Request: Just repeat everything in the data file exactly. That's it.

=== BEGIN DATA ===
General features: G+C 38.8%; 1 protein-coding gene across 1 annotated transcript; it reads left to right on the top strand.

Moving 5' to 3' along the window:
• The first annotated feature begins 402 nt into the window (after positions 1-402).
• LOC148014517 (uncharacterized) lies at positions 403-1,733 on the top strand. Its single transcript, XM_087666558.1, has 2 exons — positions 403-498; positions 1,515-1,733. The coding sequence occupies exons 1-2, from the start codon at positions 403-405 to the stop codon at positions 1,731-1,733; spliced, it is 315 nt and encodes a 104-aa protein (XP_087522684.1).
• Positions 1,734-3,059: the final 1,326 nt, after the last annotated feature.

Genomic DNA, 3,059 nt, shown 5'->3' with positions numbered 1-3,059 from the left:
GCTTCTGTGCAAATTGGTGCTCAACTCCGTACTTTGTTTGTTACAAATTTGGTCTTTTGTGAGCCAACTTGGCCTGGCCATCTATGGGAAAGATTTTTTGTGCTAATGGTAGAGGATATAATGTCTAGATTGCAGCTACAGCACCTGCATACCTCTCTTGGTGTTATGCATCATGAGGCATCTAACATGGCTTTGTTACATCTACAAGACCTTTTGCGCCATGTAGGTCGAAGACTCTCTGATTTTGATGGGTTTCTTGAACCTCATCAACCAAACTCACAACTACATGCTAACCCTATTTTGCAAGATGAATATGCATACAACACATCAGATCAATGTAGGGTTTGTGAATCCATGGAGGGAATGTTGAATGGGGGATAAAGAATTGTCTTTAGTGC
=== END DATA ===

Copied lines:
General features: G+C 38.8%; 1 protein-coding gene across 1 annotated transcript; it reads left to right on the top strand.

Moving 5' to 3' along the window:
• The first annotated feature begins 402 nt into the window (after positions 1-402).
• LOC148014517 (uncharacterized) lies at positions 403-1,733 on the top strand. Its single transcript, XM_087666558.1, has 2 exons — positions 403-498; positions 1,515-1,733. The coding sequence occupies exons 1-2, from the start codon at positions 403-405 to the stop codon at positions 1,731-1,733; spliced, it is 315 nt and encodes a 104-aa protein (XP_087522684.1).
• Positions 1,734-3,059: the final 1,326 nt, after the last annotated feature.

Genomic DNA, 3,059 nt, shown 5'->3' with positions numbered 1-3,059 from the left:
GCTTCTGTGCAAATTGGTGCTCAACTCCGTACTTTGTTTGTTACAAATTTGGTCTTTTGTGAGCCAACTTGGCCTGGCCATCTATGGGAAAGATTTTTTGTGCTAATGGTAGAGGATATAATGTCTAGATTGCAGCTACAGCACCTGCATACCTCTCTTGGTGTTATGCATCATGAGGCATCTAACATGGCTTTGTTACATCTACAAGACCTTTTGCGCCATGTAGGTCGAAGACTCTCTGATTTTGATGGGTTTCTTGAACCTCATCAACCAAACTCACAACTACATGCTAACCCTATTTTGCAAGATGAATATGCATACAACACATCAGATCAATGTAGGGTTTGTGAATCCATGGAGGGAATGTTGAATGGGGGATAAAGAATTGTCTTTAGTGC